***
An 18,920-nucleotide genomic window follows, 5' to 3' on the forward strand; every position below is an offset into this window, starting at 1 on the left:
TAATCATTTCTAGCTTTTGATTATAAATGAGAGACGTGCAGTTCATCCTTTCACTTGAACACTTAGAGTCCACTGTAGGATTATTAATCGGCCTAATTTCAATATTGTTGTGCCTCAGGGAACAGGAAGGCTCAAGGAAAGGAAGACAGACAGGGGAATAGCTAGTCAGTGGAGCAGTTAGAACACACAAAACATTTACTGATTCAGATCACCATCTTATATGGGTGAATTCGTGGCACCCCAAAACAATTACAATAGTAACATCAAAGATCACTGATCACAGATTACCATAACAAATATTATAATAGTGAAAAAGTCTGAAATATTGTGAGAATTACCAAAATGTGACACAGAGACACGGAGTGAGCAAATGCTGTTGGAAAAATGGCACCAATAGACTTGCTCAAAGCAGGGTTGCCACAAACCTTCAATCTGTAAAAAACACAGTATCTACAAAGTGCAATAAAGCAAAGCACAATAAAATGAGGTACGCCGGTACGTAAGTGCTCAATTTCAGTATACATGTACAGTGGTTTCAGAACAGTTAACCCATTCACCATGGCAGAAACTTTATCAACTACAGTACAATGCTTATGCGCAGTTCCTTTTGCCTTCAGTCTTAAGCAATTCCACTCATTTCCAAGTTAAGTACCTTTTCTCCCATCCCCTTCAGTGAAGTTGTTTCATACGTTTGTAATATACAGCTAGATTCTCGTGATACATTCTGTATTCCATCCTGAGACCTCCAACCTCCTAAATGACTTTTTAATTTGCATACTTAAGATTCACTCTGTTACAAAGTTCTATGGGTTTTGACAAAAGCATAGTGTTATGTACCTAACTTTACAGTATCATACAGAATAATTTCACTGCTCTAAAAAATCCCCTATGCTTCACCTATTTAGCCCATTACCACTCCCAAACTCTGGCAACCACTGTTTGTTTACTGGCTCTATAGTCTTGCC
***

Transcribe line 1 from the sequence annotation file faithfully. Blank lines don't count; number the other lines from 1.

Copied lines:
An 18,920-nucleotide genomic window follows, 5' to 3' on the forward strand; every position below is an offset into this window, starting at 1 on the left: